The material graph in UE was quite a piece of work, and I’m sure tech artists are pulling their hair out right now at the optimization, but for practice on this project, it worked.


For a basic rundown of the material:

  • An RGBA ID map was used as a way of masking the different detail normal sets on the fabric
  • Each detail map came with 3 textures, normal, alpha, and height. The alpha here was uniquely used to mask where the silver embroidery would be.
  • The first detail map was blended onto the base normal and subsequently each normal was then blended on that result (but masked to their respective areas)
  • Each detail texture had its properties that were also blended in the same order.

I gave myself the option to be able to adjust the properties of the embroidery in the material editor to better make adjustments rather than having to export from substance a set of maps each time I wanted to make a change.

In this case, the details are so small that anything but a value from 0 to 1 for the parameters like roughness and metalness, etc. would have been a waste, hence why I didn’t create texture maps for these.

This is an example of what options each detail set had; the UV set 02 also had similar options.


Time Sinks

There are several elements when making personal projects which should be the last 10% of things to do but somehow take 90% of the time.
Either because they are lengthy or just pretty distractions.


I’ve acquired a fair bit of experience in the creation of real-time hair over the years, and I’m hoping in the future to release a tutorial going over some of the fundamentals and tools, if I find the time.

To break down quickly what I did here, I used GS Curve tools to place my hair cards and Xgen to generate my textures.


GS curve tools are a great set of tools but I recommend getting the BCM GS curve tools helpers by Cristian-Marius Bulliarca.

This just allows us to use marking menus and in-viewport controllers to adjust the twist etc. of our cards.

Some edge cases make working with curve tools a bit more difficult. The curves tend to spin when editing the roots making very flat hair like this tricky. The distribution is also not based on the curvature of the card. So to have a smooth curve of the hair we need to have a lot of divisions. You can fix this by adjusting the topology later.

I tend to make use of the bind curve, control curve, and soft select to control the curves with the GS curve tool.
It’s essential when working with modern AAA-budgeted titles as the number of cards becomes too much to manage on their own.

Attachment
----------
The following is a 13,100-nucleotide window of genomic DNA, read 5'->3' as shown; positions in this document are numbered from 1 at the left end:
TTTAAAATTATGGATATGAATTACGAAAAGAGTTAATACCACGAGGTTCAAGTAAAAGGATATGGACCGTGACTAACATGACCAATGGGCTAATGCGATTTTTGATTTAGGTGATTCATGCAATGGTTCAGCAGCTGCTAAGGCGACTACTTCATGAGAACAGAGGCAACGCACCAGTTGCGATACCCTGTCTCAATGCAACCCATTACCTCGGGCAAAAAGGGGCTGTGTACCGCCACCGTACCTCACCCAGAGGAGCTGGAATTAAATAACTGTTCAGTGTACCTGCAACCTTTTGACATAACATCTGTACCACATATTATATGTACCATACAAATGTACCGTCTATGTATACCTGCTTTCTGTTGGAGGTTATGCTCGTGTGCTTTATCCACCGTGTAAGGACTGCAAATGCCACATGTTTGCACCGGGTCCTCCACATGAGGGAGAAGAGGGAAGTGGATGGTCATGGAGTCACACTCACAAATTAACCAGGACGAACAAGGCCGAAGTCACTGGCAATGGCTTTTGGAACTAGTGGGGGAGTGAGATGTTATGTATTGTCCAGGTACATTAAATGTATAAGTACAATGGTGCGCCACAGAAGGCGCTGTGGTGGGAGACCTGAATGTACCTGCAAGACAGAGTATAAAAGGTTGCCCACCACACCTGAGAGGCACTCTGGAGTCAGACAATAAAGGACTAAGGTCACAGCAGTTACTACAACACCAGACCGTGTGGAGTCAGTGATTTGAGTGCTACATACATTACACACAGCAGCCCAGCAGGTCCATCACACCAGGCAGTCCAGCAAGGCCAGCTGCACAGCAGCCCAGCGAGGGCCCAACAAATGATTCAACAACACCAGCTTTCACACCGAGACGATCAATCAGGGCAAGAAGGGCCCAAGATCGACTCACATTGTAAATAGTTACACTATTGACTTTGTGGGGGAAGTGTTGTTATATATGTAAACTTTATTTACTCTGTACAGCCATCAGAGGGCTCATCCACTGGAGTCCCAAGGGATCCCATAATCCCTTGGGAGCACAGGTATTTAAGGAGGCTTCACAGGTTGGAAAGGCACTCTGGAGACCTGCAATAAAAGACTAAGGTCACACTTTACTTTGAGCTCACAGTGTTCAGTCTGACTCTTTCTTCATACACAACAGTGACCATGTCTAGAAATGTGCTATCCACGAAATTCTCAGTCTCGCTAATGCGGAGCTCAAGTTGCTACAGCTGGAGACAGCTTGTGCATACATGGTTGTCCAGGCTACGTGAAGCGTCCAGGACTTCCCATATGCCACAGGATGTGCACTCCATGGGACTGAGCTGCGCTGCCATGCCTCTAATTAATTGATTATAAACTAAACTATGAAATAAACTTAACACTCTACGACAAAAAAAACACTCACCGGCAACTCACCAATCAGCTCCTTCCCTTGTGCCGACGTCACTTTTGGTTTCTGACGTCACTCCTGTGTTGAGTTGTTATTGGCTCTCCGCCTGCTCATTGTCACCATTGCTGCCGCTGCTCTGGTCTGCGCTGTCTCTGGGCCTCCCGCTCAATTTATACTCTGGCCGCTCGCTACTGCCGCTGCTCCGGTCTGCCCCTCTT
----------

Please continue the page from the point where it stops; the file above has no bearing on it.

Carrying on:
Grouping is very important as well, on the asset, I use the tools layer system to group cards of similar density together and I use regular groups in the outliner to control the visibility of different sections.

This can change depending on the asset, however, sometimes I use the layer system to control different sections of the hair.


I used Xgen for my cards; there are several tutorials on this, so I won’t go over this here, but it’s fairly simple.

Xgen can look scary, but it’s quite basic what we use. I mostly just use the sculpt brushes to get the shapes I want.


I have tried using Fibershop, and the hand-drawing strands function is very cool, but the tool is quite unstable and there is no way to manually tweak the procedural cards.

If this were improved upon, I could see myself using it more in a professional setting.


The place the Palantir took up in the project kind of ballooned not because it was too difficult but because I enjoyed myself trying to match it as it is in the movies.

The material is in multiple layers to help produce the final effect. The eye is masked using the camera vector so it is always looking at the viewing and faded around the edge of the sphere. This way it looks as if it’s inside.

Then we have the fire that with a displacement texture and motion 4-way chaos helps warp the effect.

I then have a texture separately controlled to mimic the clouds in the movie version when the palantir is interacted with. This is simply a panned texture movie diagonally across the UV space of the sphere.


For the renders, I used the Metahuman lighting project provided by Epic on the Epic store marketplace. This is a great base to get some lights down and, from that, I created a bunch of variations and new scenes to get a variety of lighting scenarios.

For this, I would recommend experimenting and keeping in mind the 3-point light system as a base.

Then, on top of that, try adjusting the focal points with key lights and fill lights. I definitely would not say I’m advanced when it comes to lighting; it’s an entire discipline of its own after all!

Don’t ignore your camera or post process! Focal length and exposure settings can change the look of your renders.


This was by far one of my most enjoyable projects to work on; my love for the Lord Of The Rings trilogy carried me through it, and trying out loads of different techniques and new things is really what I enjoy most about personal projects.

I love to learn new things, and everywhere on this asset I experimented with new approaches.